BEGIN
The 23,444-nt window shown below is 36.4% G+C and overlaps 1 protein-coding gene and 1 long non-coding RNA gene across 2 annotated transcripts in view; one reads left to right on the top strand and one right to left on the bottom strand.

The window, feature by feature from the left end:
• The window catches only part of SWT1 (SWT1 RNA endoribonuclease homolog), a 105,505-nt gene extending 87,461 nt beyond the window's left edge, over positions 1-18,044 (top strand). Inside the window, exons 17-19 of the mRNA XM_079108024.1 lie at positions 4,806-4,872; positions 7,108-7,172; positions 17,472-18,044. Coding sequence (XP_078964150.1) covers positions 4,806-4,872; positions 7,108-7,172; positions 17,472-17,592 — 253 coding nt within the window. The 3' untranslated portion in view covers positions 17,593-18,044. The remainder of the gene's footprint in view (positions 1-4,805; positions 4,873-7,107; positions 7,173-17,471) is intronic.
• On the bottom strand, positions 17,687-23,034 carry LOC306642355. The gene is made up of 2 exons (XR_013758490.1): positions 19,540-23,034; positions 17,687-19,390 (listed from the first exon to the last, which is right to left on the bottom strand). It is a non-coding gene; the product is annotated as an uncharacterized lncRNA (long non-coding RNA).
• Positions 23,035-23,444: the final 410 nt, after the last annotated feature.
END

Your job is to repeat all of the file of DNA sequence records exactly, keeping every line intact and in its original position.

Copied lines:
The 23,444-nt window shown below is 36.4% G+C and overlaps 1 protein-coding gene and 1 long non-coding RNA gene across 2 annotated transcripts in view; one reads left to right on the top strand and one right to left on the bottom strand.

The window, feature by feature from the left end:
• The window catches only part of SWT1 (SWT1 RNA endoribonuclease homolog), a 105,505-nt gene extending 87,461 nt beyond the window's left edge, over positions 1-18,044 (top strand). Inside the window, exons 17-19 of the mRNA XM_079108024.1 lie at positions 4,806-4,872; positions 7,108-7,172; positions 17,472-18,044. Coding sequence (XP_078964150.1) covers positions 4,806-4,872; positions 7,108-7,172; positions 17,472-17,592 — 253 coding nt within the window. The 3' untranslated portion in view covers positions 17,593-18,044. The remainder of the gene's footprint in view (positions 1-4,805; positions 4,873-7,107; positions 7,173-17,471) is intronic.
• On the bottom strand, positions 17,687-23,034 carry LOC306642355. The gene is made up of 2 exons (XR_013758490.1): positions 19,540-23,034; positions 17,687-19,390 (listed from the first exon to the last, which is right to left on the bottom strand). It is a non-coding gene; the product is annotated as an uncharacterized lncRNA (long non-coding RNA).
• Positions 23,035-23,444: the final 410 nt, after the last annotated feature.